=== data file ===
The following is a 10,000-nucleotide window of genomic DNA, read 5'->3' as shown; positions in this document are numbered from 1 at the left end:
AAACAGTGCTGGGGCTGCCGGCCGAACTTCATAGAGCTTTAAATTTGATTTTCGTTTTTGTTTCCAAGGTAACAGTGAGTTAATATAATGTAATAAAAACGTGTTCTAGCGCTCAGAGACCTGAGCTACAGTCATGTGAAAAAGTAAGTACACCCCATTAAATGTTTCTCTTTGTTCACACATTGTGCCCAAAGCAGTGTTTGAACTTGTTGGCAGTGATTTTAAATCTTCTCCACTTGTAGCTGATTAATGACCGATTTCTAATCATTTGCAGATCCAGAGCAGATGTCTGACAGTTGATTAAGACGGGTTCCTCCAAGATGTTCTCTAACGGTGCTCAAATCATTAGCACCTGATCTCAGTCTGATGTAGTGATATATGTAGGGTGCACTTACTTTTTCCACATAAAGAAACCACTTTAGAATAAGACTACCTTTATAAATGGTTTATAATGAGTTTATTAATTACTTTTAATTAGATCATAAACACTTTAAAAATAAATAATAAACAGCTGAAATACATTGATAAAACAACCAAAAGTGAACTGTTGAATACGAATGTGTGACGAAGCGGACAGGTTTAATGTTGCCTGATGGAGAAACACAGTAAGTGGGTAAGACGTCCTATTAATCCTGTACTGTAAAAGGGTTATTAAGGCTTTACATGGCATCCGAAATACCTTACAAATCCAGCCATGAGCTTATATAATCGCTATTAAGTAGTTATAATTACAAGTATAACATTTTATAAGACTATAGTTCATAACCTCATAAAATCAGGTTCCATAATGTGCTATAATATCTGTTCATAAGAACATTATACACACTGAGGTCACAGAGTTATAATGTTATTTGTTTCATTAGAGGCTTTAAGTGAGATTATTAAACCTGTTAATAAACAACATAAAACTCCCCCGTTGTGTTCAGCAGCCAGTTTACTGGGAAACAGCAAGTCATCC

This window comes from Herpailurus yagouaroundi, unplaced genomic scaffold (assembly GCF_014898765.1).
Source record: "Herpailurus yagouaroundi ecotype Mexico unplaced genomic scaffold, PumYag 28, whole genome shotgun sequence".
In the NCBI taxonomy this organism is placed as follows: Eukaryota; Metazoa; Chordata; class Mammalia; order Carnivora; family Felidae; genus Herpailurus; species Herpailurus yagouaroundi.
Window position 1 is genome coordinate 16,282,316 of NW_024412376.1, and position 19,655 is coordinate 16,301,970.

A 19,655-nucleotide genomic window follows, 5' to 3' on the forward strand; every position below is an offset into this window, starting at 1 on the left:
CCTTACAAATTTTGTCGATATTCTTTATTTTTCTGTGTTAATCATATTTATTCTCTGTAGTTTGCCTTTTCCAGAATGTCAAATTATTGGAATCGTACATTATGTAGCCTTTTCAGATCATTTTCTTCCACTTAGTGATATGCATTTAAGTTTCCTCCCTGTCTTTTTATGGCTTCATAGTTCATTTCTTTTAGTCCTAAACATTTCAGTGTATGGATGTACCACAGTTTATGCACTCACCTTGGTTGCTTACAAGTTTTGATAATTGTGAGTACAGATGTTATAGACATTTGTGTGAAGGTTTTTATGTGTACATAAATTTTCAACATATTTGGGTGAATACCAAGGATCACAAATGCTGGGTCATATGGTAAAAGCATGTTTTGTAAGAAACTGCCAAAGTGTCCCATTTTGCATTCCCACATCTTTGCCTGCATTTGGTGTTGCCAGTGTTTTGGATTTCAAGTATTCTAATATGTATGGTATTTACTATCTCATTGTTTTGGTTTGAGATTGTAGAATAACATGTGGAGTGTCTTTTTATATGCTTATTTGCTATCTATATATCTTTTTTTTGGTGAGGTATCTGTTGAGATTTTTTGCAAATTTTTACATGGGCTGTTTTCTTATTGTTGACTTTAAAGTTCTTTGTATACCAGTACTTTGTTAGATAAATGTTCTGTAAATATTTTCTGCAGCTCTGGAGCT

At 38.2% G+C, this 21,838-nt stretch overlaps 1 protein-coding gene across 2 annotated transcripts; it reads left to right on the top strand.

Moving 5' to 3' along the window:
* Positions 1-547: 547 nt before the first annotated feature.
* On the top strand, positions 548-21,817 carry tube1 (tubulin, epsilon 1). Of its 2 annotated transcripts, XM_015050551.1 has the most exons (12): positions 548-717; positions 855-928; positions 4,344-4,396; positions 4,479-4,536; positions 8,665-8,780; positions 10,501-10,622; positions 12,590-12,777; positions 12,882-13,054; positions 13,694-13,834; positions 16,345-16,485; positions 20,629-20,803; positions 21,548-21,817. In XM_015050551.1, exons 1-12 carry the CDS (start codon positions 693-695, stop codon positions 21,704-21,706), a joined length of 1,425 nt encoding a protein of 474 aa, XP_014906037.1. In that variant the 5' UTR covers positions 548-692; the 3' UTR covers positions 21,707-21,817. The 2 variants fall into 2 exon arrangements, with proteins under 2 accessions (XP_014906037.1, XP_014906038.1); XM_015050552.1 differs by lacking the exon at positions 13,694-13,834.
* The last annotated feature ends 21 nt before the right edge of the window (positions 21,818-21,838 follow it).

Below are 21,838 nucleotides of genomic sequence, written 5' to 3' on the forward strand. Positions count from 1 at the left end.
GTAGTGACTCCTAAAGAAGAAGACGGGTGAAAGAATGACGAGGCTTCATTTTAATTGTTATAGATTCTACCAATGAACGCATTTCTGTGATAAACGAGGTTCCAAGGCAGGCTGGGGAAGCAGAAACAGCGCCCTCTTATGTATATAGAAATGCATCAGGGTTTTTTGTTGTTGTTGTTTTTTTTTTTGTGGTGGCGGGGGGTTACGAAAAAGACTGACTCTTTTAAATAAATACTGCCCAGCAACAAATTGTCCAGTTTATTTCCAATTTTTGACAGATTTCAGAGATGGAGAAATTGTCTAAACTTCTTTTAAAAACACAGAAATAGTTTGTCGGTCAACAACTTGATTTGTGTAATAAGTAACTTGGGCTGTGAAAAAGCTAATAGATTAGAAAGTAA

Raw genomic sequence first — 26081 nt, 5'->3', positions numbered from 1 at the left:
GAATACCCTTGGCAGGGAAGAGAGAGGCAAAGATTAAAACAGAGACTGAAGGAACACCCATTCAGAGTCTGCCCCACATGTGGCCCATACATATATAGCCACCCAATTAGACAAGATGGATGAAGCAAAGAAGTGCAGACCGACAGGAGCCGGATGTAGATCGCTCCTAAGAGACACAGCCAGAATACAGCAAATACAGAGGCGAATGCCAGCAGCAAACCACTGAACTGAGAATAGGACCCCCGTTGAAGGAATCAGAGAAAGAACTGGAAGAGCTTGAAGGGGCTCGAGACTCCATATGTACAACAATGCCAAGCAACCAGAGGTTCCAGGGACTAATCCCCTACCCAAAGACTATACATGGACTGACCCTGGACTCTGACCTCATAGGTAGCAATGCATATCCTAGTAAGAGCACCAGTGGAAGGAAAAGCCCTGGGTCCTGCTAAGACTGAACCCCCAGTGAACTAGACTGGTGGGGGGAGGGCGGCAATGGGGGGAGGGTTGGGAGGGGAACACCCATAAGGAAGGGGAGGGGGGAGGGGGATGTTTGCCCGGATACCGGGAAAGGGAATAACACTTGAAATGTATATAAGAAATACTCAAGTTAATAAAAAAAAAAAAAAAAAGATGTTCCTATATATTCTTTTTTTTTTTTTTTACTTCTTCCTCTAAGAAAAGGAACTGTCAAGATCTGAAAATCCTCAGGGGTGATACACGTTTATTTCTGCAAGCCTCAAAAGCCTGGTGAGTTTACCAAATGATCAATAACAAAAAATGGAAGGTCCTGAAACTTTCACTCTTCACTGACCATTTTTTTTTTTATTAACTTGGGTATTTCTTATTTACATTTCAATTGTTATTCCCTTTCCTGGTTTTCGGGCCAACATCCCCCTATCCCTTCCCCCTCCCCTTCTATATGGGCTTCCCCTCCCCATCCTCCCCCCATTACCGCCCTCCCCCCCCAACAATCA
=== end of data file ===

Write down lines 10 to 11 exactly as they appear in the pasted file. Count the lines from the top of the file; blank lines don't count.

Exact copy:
Moving 5' to 3' along the window:
* Positions 1-547: 547 nt before the first annotated feature.